Why Isn’t The Government Tackling The Problem?

Latest study conducted between June and August 2019 by Illicit Cigarettes Study (ICS) shows Malaysia’s illegal cigarette trade has worsen to 64.6 percent as compared to 59.7 percent recorded previously.

The study which is conducted by Nielsen also showed that twelve states in the country recorded an increase with the exception of Kedah and Perlis. The highest recorded increase are Federal Territory Kuala Lumpur (+9.4 percent), Penang (+8.3 percent) and Melaka (+6 percent).

The latest results are very concerning for Malaysia.

Although there are certain parties that have refuted these statistics by claiming that the numbers are overly exaggerated by the tobacco industry, but they themselves have not published any proper study.

The ICS is the most indepth and most recognised study globally on illegal cigarette incidence which is conducted three times annually in Malaysia with 51,000 samples of discarded cigarette packs collected nationwide. The packs are coded and verified for their security features and absence of local tax stamps, signs of non-genuine packaging or fake stamps and other indications of potential tax evasion or contraband products.

“To think that any legitimate industry can be corroded to this extent to the benefit of criminal gangs casts Malaysia in a poor light on the international stage,” Cormac O’Rourke, Managing Director of JTI Malaysia said.

This is a national crisis that needs addressing urgently by all the relevant institutions of the state.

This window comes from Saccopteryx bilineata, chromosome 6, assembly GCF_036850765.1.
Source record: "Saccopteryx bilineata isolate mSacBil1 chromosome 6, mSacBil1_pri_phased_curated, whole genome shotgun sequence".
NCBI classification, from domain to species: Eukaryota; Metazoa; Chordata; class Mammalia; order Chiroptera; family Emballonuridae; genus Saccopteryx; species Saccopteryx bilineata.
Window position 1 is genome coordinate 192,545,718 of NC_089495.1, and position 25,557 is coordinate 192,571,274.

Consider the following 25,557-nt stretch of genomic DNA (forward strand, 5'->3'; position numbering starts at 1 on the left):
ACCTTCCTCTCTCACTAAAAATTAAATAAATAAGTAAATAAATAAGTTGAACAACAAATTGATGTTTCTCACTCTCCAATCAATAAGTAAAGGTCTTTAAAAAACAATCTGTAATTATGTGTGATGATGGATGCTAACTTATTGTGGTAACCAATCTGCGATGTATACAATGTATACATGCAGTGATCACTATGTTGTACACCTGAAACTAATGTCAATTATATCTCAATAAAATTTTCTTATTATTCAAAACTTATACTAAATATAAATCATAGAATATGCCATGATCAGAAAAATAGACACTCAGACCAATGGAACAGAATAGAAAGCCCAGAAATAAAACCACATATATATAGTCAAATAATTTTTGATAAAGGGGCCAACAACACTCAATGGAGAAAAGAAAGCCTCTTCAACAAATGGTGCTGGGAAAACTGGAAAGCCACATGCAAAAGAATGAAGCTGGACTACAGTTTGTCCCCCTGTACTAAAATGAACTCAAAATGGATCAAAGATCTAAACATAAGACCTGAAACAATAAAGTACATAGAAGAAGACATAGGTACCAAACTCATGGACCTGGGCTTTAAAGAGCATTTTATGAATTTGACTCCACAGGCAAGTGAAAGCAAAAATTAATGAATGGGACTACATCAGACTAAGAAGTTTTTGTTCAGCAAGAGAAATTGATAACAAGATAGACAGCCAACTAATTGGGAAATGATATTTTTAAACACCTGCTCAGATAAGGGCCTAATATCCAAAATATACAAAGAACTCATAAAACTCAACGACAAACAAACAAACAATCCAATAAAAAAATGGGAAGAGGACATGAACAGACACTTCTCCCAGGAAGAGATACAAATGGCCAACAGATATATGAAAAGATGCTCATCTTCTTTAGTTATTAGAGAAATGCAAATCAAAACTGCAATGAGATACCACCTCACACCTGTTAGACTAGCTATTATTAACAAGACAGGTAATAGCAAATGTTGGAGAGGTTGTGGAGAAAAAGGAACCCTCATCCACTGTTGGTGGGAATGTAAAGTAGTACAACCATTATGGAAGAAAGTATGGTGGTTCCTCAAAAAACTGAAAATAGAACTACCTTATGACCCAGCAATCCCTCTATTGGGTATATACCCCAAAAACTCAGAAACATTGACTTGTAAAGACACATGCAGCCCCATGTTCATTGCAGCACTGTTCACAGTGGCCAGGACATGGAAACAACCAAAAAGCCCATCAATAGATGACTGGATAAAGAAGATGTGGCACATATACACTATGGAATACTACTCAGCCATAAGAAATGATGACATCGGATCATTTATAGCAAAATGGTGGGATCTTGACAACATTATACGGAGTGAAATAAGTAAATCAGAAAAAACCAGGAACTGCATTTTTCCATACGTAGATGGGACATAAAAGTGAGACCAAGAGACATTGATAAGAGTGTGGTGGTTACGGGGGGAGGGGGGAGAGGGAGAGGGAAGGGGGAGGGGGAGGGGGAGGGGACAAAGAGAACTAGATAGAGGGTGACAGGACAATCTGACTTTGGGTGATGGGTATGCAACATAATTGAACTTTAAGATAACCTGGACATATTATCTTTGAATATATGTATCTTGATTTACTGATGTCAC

O’Rourke highlighted concerns regarding the Government’s plans to add more regulations such as increasing the minimum cigarette price of packs which would further worsen the situation of the uncontrolled illegal cigarette trade.

Malaysia cannot afford to have further regulations imposed on the legitimate tobacco industry by the Ministry of Health (MOH) at a time when the country is facing serious smuggling crisis where 65 percent of all cigarettes consumed are illegal and sold below the current Minimum Cigarette Price (MCP).

“We are dismayed to learn that there is a proposal to increase the MCP from RM10 to RM15. Policy proposals of this nature are reckless and serve no genuine purpose. To raise it by 50 percent is an attack on legitimate retailers and law-abiding consumers alike,” O’Rourke added.

JTI welcomed Finance Minister Lim Guan Eng’s recent announcement on more needs to be done in enforcement to curb smuggling – a call consistently made by the legal tobacco industry for years.

We also welcome the Government’s RM235 million allocation to purchase twenty additional cargo scanners to be placed at strategic ports of entry.

“We are hopeful that from now on, the Government will seriously look at holistic and innovative solutions to tackle the ‘out of control’ illegal cigarettes smuggling situation at the country’s porous borders,” O’Rourke said.

JTI will continue to highlight potential solutions such as:

  • A further excise tax moratorium for the next two years to avoid further price shocks leading to more smokers switching to illegal cigarettes
  • A ban on transhipment for cigarettes at entry points in Malaysia. There should only be a single point of entry for any importation of cigarettes into Malaysia.
  • Establish an independent body to lead a special taskforce.

 

 

 

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